The multi-faceted and staggeringly complex way the HNA Group has been allowed to structure itself is now coming home to roost – and things are not looking good for the multi-national multi-company conglomerate that started off as a simple airline.
Hainan Airlines owns multiple subsidiaries like Beijing Capitol Airlines. Hainan Airlines itself is owned by Hainan Airlines Holding. They are owned in part by HNA Group (just 3.5%) and in part by Grand China Air and others, but the HNA Group investment in share holdings of the others, rather than outright ownership, gives it near control of most of the other share holders who own it. Did you think this would be simple?
This circular ownership structure means none of them have any cash – and that includes the airline, which is only just ahead of legal cash minimums (usually around 30 days on hand, falling to 24 with Government approval) to remain operational.
However Hainan Airlines hasn’t paid its fuel bills since October 2017 and South China Bluesky Aviation Oil – a subsidiary of Government owned China National Aviation Fuel Group, has said it will cut off supplies unless it gets paid by March 18th. You would think having had six months grace – which can only have come from the Government allowing the situation to continue through its state-owned oil company, to help the airline sort itself out, Hainan would have been quicker to pay up.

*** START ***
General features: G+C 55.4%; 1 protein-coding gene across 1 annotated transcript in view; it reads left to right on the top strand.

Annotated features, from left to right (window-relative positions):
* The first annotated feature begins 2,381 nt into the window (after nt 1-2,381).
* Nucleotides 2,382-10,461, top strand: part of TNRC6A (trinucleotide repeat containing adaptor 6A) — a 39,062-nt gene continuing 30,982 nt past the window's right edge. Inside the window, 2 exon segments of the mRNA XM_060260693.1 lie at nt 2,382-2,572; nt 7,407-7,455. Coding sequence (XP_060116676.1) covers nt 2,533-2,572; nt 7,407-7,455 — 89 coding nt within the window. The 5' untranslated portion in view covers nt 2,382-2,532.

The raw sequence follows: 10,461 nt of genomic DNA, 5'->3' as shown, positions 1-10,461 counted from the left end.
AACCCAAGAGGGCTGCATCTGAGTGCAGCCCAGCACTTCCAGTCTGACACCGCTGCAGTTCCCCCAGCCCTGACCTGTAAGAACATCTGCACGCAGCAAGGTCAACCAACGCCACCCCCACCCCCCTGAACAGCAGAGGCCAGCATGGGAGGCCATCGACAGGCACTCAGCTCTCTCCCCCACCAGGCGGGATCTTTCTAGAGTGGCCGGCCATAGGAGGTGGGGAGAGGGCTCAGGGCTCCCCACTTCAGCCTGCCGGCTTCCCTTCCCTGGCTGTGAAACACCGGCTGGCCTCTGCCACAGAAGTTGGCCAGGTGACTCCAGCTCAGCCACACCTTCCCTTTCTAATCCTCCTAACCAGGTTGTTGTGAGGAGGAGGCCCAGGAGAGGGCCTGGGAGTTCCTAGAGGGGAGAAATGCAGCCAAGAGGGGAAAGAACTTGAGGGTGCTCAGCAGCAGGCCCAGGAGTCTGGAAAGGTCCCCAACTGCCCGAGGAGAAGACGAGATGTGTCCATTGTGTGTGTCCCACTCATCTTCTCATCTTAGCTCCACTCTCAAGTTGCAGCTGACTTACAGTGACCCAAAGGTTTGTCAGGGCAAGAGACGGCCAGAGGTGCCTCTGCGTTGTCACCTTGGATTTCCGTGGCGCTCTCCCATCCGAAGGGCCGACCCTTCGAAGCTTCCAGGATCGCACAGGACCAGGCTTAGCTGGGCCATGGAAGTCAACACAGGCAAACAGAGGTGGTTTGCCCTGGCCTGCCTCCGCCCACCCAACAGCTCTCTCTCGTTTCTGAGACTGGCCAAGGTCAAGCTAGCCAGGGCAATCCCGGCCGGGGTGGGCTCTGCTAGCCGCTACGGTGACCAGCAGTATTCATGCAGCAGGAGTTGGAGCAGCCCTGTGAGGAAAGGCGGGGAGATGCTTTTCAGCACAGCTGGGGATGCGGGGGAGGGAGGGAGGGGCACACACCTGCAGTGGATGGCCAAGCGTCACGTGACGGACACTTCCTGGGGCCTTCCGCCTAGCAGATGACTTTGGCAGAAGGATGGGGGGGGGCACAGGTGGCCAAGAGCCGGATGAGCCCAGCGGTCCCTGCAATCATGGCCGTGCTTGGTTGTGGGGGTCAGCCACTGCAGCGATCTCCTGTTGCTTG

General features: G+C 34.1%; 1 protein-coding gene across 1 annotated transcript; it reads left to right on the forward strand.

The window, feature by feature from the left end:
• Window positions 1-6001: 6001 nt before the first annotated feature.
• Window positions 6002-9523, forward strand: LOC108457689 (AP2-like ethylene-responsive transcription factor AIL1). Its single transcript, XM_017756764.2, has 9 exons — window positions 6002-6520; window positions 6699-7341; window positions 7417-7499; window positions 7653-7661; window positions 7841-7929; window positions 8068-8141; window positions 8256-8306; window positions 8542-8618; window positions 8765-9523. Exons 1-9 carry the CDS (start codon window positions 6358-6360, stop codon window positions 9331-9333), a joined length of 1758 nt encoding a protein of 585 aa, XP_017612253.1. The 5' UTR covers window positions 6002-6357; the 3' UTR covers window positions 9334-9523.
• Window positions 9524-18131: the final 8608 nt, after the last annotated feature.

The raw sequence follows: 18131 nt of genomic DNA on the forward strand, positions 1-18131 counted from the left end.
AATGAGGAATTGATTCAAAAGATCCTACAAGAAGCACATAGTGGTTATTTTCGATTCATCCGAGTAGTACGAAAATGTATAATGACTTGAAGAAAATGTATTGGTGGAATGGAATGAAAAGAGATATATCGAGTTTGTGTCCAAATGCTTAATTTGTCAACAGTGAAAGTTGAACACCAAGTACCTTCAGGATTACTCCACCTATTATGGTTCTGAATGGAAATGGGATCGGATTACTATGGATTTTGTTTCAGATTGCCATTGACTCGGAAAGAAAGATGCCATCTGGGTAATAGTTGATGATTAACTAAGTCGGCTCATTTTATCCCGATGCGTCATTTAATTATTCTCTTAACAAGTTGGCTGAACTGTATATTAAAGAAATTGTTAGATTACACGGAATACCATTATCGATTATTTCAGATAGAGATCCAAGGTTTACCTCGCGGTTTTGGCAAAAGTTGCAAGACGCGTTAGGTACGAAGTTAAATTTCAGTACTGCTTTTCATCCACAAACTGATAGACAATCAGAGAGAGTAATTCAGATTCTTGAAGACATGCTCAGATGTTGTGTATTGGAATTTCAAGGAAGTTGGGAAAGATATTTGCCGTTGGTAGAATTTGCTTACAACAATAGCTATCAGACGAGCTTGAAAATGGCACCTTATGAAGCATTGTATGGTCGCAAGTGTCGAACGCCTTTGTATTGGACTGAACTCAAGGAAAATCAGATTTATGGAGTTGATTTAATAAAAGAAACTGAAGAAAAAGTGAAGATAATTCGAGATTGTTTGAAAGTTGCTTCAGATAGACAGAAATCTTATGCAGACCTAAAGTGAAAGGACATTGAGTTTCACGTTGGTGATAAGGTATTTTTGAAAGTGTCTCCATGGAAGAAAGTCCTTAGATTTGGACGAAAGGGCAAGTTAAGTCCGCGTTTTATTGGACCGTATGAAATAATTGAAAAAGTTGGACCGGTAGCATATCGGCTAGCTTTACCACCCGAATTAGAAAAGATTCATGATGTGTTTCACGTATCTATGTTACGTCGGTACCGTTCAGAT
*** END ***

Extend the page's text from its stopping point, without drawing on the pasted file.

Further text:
However the cash flow scenario is now dire. lease payments have been delayed or re-scheduled, the HNA Group is shedding 100,000 jobs globally and selling off assets – but nowhere near fast enough to pay ist $50 billion debt interest payments.
The solution the HNA Group has come up with is to hand over all of its ownership in West Air and Guilin Airlines, its flight school Hainan Sky Plumage, and its hotel investment and management company HNA Hotels Holding, to Hainan Airlines Holding.
However, if Hainan Airlines cannot even pay its leases and fuel bills, it certainly hasn’t got money to buy out HNA Groups interests in these business units – Leaving HNA Group, and its airlines in a difficult mess.
Hainan Holdings however has many joint ventures with Local Authorities and Regional Governments, and many of them are paying up plenty of cash to keep Tianjin and Urumqui Airlines afloat. It would look very bad, and local government leaders would lose face with Beijing if they were to fail. It isn’t though, enough to keep Hainan Airlines out of trouble by itself.